Congratulations! You’ve made it through college, and you have a degree to prove it. Now, all you need to do is apply for your dream job and wait for an offer, right? Sadly, no. It is more involved than that.
Undoubtedly, college life was demanding and taught you a great deal. Despite this, there is probably still a lot to learn before you can get into the career of your dreams. The transition from college to employment can be tricky.
There’s a set of critical skills employers are looking for, and these skills may not have been your focus, primarily if you’ve been concentrating on turning in essays and exam revision.
There is good news! With a little time, you can quickly tackle these areas and be able to demonstrate that you have what your ultimate employer wants.
Here are the five new skills new grads need to kick-start their career, and how to work on them:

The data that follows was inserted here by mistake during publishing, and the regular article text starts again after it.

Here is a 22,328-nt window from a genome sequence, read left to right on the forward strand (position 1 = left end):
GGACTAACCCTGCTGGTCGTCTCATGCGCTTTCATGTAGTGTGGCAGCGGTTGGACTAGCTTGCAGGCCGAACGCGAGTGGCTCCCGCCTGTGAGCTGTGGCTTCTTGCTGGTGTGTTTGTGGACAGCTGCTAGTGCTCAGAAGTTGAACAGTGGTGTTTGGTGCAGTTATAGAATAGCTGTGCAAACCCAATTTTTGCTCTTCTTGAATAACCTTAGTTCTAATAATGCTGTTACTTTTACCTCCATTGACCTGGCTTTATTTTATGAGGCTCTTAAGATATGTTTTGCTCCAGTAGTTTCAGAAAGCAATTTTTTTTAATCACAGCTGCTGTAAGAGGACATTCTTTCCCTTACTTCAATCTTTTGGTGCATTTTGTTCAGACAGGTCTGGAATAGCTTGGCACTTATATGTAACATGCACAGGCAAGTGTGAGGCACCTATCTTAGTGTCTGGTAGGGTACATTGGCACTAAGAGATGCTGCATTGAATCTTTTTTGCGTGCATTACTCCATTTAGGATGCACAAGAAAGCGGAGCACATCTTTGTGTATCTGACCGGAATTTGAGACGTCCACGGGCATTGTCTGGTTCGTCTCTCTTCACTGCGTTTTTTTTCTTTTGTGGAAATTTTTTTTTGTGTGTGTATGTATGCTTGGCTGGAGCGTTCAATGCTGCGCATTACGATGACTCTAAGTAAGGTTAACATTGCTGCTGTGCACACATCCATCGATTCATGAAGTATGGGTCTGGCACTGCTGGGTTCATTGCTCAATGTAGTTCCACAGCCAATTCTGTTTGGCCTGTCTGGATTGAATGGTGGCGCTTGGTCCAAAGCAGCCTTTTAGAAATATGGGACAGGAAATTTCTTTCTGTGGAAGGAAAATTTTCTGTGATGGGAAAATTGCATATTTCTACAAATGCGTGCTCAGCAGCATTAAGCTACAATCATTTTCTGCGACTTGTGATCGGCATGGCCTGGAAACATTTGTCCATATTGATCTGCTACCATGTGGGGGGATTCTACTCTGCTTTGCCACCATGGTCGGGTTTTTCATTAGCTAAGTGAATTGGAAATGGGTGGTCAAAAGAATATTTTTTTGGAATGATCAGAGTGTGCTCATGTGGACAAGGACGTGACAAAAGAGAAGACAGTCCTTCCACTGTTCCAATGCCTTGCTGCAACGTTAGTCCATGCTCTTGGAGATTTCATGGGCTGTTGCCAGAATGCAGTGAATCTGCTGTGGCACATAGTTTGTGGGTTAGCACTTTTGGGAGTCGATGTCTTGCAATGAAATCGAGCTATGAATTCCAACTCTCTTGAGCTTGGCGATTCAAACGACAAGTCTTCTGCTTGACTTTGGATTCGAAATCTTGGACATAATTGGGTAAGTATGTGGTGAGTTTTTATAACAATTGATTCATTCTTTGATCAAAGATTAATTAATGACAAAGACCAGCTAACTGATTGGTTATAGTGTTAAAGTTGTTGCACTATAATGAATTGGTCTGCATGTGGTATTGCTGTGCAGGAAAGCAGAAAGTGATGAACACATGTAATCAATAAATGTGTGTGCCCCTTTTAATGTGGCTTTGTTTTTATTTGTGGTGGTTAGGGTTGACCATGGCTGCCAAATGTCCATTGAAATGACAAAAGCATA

1. Superb Interpersonal Communication
College was all about you: your learning as an individual and your ability to demonstrate what you have learned. Being an employee is different. No matter how senior you are, you are part of a team, a piece of the company jigsaw.
For this reason, the ability to communicate, and to do it well, is entirely vital.
Communication isn’t just about being able to put your case forward concisely and eloquently; studies show 90% of communication is nonverbal. Messages are given via body language, facial expression, and tone of voice as well as through words.
Many of us are confident chatting to family and peers. This kind of talk is familiar, unstructured, and informal. You may feel comfortable talking with people from the same generation or similar background to you. However, the world of work takes you out of this comfort zone entirely.